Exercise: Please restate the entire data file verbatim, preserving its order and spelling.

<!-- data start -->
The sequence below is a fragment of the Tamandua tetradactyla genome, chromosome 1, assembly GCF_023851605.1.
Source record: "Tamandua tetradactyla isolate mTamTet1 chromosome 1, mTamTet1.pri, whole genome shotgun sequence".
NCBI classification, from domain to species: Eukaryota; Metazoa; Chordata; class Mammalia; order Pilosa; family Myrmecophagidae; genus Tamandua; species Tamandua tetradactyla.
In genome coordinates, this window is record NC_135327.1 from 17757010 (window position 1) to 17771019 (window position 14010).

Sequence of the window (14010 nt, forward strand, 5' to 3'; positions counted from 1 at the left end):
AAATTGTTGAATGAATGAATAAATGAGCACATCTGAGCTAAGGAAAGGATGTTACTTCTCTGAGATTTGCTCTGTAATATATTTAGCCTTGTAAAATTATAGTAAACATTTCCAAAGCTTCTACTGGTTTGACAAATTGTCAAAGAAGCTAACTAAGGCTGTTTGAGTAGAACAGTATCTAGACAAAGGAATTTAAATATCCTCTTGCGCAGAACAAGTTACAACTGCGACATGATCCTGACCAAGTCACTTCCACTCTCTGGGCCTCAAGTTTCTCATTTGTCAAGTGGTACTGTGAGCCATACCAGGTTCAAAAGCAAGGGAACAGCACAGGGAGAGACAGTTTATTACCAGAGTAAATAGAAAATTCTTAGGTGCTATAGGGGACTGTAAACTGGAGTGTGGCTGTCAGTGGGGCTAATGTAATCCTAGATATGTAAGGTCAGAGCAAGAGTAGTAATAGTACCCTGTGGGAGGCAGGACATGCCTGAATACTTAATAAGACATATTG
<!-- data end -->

The sequence below is a fragment of the Tamandua tetradactyla genome, chromosome 1, assembly GCF_023851605.1.
Source record: "Tamandua tetradactyla isolate mTamTet1 chromosome 1, mTamTet1.pri, whole genome shotgun sequence".
NCBI classification, from domain to species: Eukaryota; Metazoa; Chordata; class Mammalia; order Pilosa; family Myrmecophagidae; genus Tamandua; species Tamandua tetradactyla.
In genome coordinates, this window is record NC_135327.1 from 17757010 (window position 1) to 17771019 (window position 14010).

Sequence of the window (14010 nt, forward strand, 5' to 3'; positions counted from 1 at the left end):
AAATTGTTGAATGAATGAATAAATGAGCACATCTGAGCTAAGGAAAGGATGTTACTTCTCTGAGATTTGCTCTGTAATATATTTAGCCTTGTAAAATTATAGTAAACATTTCCAAAGCTTCTACTGGTTTGACAAATTGTCAAAGAAGCTAACTAAGGCTGTTTGAGTAGAACAGTATCTAGACAAAGGAATTTAAATATCCTCTTGCGCAGAACAAGTTACAACTGCGACATGATCCTGACCAAGTCACTTCCACTCTCTGGGCCTCAAGTTTCTCATTTGTCAAGTGGTACTGTGAGCCATACCAGGTTCAAAAGCAAGGGAACAGCACAGGGAGAGACAGTTTATTACCAGAGTAAATAGAAAATTCTTAGGTGCTATAGGGGACTGTAAACTGGAGTGTGGCTGTCAGTGGGGCTAATGTAATCCTAGATATGTAAGGTCAGAGCAAGAGTAGTAATAGTACCCTGTGGGAGGCAGGACATGCCTGAATACTTAATAAGACATATTG